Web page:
“Most small family farms have already closed,” remarked Dale Baker, while sorting Asian pears at his fruit farm in the Hudson Valley. “This farm has been in my family for over 100 years but the fruit part was started by my grandfather, Gordon Baker, in the early 1920s.”
The farm, which lies just a few miles south of the city of Hudson, NY, consists of a total of 104 acres, with 75 acres fenced in with 8 foot woven wire fencing, “to escape the tremendous deer problem that had developed in the 70s and 80s, with the switch to more dwarfing trees — and with my change to growing more stone fruits that began in the 90s.”
Of that 75 acres, about 50 are currently in actual production.
Baker’s father and three brothers grew up on the farm, with his father returning from WWII to work the farm full time. At that time the farm also consisted of another 60 acre parcel on the opposite side of the road, where apples, pears, peaches and black sour cherries were grown. Baker says that parcel of property was separated from the main farm in the mid-60s when his grandfather retired and was then added to his uncle’s adjacent farm.
Baker grew up working along side of his father on the fruit farm, attending local schools and then graduating from Cobleskill College with an AAS and went on to earn a BS from Cornell in 1976.
“After employment in a few horticultural jobs, I returned to working full time on the farm, where I worked full time with my Dad until illness forced him to retire around 1990. Then I took over the business.”
Up until that time the farm had grown mostly apples and pears that were sold in the wholesale market, along with both sweet and tart cherries that — starting in the late ‘60s — were sold ‘U-Pick’. Peaches that were produced were mainly sold to a farm stand in Western Massachusetts.
“After attempting to run the farm as it was in the past for a few years, I began to replace apple acreage and pears with more cherries, peach varieties, plums, apricots, different varieties of pears and currants — and changed the marketing focus from selling mainly wholesale to selling apples and pears ‘pick your own’, and selling to smaller wholesale accounts eventually starting to sell at farmers’ markets.”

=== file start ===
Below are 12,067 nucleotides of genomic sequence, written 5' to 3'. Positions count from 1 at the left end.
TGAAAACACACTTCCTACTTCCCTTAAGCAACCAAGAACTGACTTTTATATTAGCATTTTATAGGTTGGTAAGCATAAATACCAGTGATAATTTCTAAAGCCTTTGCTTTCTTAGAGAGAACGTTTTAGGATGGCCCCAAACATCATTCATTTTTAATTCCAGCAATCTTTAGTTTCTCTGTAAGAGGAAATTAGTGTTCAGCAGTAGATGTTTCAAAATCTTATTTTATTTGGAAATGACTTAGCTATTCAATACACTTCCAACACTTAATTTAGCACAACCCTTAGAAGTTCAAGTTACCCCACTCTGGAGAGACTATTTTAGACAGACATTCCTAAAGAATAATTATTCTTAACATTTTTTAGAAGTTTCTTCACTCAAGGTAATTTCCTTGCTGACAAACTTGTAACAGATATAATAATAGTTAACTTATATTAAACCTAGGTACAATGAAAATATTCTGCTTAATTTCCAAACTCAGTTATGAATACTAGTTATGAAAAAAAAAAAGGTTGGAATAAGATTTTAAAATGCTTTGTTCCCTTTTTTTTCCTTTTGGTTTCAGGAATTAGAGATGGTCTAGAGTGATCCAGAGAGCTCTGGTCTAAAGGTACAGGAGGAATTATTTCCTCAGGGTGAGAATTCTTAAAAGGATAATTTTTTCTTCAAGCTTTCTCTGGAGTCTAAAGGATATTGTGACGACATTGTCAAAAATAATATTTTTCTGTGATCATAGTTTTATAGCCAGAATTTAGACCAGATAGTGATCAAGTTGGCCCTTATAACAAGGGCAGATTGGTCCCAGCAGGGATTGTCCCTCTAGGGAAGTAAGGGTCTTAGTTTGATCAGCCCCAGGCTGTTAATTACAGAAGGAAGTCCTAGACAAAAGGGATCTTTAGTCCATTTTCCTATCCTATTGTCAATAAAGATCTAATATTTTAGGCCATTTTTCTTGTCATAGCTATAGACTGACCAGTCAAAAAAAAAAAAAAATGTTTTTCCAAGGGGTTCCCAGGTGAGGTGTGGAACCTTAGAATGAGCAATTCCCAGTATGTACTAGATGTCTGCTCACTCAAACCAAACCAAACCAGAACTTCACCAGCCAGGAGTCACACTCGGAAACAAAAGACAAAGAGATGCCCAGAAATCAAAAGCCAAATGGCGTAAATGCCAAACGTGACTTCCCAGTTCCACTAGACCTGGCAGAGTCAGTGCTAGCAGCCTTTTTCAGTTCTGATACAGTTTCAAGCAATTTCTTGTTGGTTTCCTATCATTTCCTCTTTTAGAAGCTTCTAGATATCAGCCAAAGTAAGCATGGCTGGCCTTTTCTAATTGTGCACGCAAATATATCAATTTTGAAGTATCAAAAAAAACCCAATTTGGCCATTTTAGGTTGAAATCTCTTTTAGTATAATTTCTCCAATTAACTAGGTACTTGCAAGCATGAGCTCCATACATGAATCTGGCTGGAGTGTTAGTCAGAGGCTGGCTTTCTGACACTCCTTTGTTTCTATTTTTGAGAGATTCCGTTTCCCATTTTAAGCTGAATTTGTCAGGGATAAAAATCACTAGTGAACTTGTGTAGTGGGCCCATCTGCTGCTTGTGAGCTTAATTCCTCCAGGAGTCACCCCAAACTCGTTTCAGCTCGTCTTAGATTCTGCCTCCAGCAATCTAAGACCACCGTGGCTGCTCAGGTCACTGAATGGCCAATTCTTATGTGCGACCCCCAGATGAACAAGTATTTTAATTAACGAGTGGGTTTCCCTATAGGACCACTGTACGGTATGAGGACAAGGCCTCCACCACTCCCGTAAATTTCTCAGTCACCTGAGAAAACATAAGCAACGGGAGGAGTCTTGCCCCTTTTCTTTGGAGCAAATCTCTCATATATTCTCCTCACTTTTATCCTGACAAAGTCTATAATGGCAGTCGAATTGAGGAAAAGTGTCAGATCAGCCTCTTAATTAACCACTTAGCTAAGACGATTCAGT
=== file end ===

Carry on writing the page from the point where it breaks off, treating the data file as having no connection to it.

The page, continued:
As regulations and demands changed, Baker found that marketing wholesale became unprofitable.
“In recent years we have downsized a bit more, added more varieties of stone fruits, withdrawn more from the wholesale markets and do most marketing at three weekly farmers’ markets, a few restaurants, roadside markets and ‘U-pick’ sweet and tart cherries and apples.”
Baker says finding good employees who are willing to work has been an ongoing problem and has tried hiring local young people to train.
“I’ve never found a kid that really wants to work. They say they want to work, but they never show up and work.”
He comments he had “one good, dependable, capable worker that could operate the equipment” and could run the farm when Baker was away. Unfortunately that person passed on about five years ago. “Now, when I leave here, everything stops.”
His wife, Susan, helps out when she is not working off of the farm. She also helps out at some of the farmers markets.
“Here and the farmers markets, that’s my whole life.”
The orchard boasts many good return customers, such as the Mariana family who are natives of Italy. “They have the most beautiful Golden apples and pears! I picked and kept on picking! I could not stop!” said Anna Mariani, who was at the farm with her three sisters and brother. Mariani says she would share her apples with her two daughters. “I’m sure to receive their sample of apple pie — naturally made with some McIntosh Apples that I reserved to pick for the occasion.”
Baker says he has seen many changes in the customers over the years. “There is a big difference now in the ‘U picks’,” Baker says. Where as families used to come and gather many bags of fruit for canning, now they mostly come for a family outing and only take home one bag of fruit.
He says he sees many farms turning into “entertainment farming”, with many farms adding additional features, such as corn mazes and hayrides to attract families and kids.
However, after having had several surgeries to repair damage to both shoulders, wrists and knees, Baker does not see making those kind of major changes to his farm.
“The bigger farms get bigger, the smaller farms just disappear — or turn into CSAs,” Baker said. “I don’t know how much longer I can do this.”